We came to Gippsland for our little children. Local work at the university was on the table, but as we toyed with our options — imagining the happy, stable country childhoods our kids might enjoy as a result of the move — it was their best interests that were the deciding factor.
We packed, we moved across the state, we settled in. In our new environment, with a beautiful home in a beautiful town in a beautiful lush, green landscape, the children flourished. Isn’t this what all parents do though, in one way or another? Seek to give their children the best lives they can afford, in accordance with their personal worldviews, their priorities and the assets they have at their disposal?
When we moved, I had already done a lot of research on the impacts of climate change on Australia from a cultural perspective — for a PhD, and for my novels, Anchor Point (2015) and The Glad Shout (2019). I was curious about the sense of inertia and even ambivalence I detected around climate change in this country. Most climate change research points to the fact that our lands and lifestyles are already being impacted by changing weather patterns, and that no matter what we do now, we are already committed to a significant degree of warming over time. But I couldn’t detect a corresponding sense of urgency around environmental degradation in the media, in policy, or even from within whole swathes of the population (myself and my friends included). Given that we all stand to be impacted by climate change as it manifests, this lack of critical action seems surprising at best and negligent, even dangerous, at worst.
In the context of my little children, who will have to live in the future we are allowing to unfold, all of this is horrifying to consider. It also goes against everything that we, as parents, strive and work so hard to provide for our children: safer, more affluent lives than our own. We yearn to give our children one of two things: the same childhood that we ourselves enjoyed, if it was idyllic, or a better one, if it was not. As climate change manifests, neither of these options will be readily available. We will be bringing children into the world with the understanding that their lives, on many levels, will never be as easy or abundant as our own.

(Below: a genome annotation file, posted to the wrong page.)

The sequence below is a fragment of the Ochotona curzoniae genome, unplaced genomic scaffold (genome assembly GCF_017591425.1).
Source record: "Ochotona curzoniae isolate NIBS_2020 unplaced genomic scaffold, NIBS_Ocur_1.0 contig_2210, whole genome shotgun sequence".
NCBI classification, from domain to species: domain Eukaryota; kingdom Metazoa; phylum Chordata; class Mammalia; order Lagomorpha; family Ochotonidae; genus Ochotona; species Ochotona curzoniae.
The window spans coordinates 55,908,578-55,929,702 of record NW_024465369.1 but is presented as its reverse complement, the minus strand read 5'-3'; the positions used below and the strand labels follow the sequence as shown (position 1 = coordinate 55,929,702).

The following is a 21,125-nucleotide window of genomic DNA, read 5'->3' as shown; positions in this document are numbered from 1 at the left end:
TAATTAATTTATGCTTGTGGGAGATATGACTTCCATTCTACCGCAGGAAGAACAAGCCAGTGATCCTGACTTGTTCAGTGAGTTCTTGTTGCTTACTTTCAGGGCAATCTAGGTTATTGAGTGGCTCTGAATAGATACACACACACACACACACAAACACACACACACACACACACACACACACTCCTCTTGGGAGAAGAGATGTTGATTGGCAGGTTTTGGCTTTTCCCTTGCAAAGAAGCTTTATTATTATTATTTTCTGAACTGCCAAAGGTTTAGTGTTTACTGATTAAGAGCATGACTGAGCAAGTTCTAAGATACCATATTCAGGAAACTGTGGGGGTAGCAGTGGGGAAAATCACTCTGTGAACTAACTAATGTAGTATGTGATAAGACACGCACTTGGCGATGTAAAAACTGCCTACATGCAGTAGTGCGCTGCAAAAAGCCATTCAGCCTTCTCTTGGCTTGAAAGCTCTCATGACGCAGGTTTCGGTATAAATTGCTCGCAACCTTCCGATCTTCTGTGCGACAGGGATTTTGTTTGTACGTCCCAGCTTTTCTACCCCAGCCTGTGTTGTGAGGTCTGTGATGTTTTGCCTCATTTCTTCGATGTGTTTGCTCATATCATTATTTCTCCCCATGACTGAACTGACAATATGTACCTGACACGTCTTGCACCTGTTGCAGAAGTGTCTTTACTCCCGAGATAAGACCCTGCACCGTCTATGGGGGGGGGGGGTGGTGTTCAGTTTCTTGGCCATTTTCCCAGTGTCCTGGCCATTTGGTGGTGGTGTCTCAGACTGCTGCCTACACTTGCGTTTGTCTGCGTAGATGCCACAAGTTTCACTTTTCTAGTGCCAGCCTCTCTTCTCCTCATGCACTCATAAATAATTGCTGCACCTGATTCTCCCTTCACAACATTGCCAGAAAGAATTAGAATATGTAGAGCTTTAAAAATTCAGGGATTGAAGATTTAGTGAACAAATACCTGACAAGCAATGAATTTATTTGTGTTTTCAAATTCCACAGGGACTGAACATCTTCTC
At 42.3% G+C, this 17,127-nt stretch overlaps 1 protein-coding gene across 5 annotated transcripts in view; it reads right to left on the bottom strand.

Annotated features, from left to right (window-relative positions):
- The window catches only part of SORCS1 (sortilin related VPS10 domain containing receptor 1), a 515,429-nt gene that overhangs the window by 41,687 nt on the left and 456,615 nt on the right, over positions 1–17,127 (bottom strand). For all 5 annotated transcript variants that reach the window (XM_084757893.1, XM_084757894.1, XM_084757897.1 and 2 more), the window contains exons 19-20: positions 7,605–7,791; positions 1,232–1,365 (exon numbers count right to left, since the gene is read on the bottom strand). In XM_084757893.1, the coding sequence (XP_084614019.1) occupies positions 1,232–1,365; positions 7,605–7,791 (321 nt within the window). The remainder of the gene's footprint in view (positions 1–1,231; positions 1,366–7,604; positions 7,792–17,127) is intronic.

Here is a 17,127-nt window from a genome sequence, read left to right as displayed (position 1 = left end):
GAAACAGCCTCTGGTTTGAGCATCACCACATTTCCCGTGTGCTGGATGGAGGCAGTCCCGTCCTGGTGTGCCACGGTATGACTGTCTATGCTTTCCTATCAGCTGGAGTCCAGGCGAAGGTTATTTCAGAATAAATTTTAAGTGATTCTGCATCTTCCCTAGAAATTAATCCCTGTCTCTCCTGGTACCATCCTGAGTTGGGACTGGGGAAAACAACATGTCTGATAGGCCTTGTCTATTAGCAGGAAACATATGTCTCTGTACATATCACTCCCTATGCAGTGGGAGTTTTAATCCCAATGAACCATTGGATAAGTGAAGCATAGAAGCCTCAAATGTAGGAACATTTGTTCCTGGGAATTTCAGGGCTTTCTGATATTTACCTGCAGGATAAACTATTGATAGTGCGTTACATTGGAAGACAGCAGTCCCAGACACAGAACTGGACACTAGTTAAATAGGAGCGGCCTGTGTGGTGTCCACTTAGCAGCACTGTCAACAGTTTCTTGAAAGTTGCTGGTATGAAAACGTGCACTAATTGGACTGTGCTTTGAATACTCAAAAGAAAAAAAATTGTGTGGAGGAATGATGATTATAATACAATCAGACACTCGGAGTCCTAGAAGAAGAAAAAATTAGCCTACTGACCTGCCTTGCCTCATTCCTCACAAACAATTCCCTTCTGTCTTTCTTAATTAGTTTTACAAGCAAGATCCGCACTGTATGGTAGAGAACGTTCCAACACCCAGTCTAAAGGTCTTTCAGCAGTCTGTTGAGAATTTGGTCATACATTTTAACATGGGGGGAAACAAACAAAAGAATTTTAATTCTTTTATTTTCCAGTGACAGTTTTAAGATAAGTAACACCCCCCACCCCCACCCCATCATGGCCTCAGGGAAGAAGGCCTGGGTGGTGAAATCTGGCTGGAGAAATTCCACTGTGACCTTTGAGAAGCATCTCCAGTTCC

Given my public interest in climate change, and my motherhood, people often want to talk to me about whether, on an ethical level, it is a good idea to have children at all. Knowing what we know about human impacts on the environment and how these might complicate our lives as time goes on, how can parenthood be justified? By putting more humans on the Earth, we are almost certainly not helping to reduce emissions — if anything, we are making the problem worse. Folks also want to know whether the choice to have children can be sanctioned on a moral level. They are curious to know how to reconcile procreation while knowing that they will be sending the person they love most — and certainly their descendants — into conditions that will be unstable and even potentially unliveable.
It seems to me that, given what we know about climate change, there is no way to ethically or morally justify having children – not when the issue is considered intellectually, with the best interests of all life on the planet – human, animal, plant or otherwise – at heart. But this does not account for the extraordinary sense of joy and hope that children bring to their parents, to families and to communities. Considered from an emotional standpoint then, children are critical to our wellbeing. Children are also a direct investment in the future. They are, in fact, harbingers of the future — sharp reminders day by day that the now will give way to the unknown as time passes. If we want to have a stake in that unknown, in ensuring that the future will be as we want it to be, then there is nothing more galvanising than children. I don’t think it is coincidental that climate change rallies and protests are full of folks with very small kids. No one has a greater stake in trying to mediate the impacts of climate change than parents.
If we are going to have children under these conditions, then as a part of our attempts to give them the best lives possible, we should consider not only the myriad opportunities we already strive to put in place for them — stable homes, good education and reliable healthcare — but also the ability to understand and navigate the circumstances of their adulthoods in relation to climate change. Our children will need a special set of inner-resources at their disposal, the least of which will be the desire and agency required to make the change for the better, for themselves.
Alice Robinson grew up in Parkville and Wallan. She earned a Bachelor of Creative Arts from the University of Melbourne and a PhD in Creative Writing from Victoria University. Alice’s debut novel, Anchor Point, was long-listed for The Stella Prize and the Indie Book Awards (debut fiction) in 2016. Alice’s second novel, The Glad Shout, is out in March. She lives in Warragul with her family.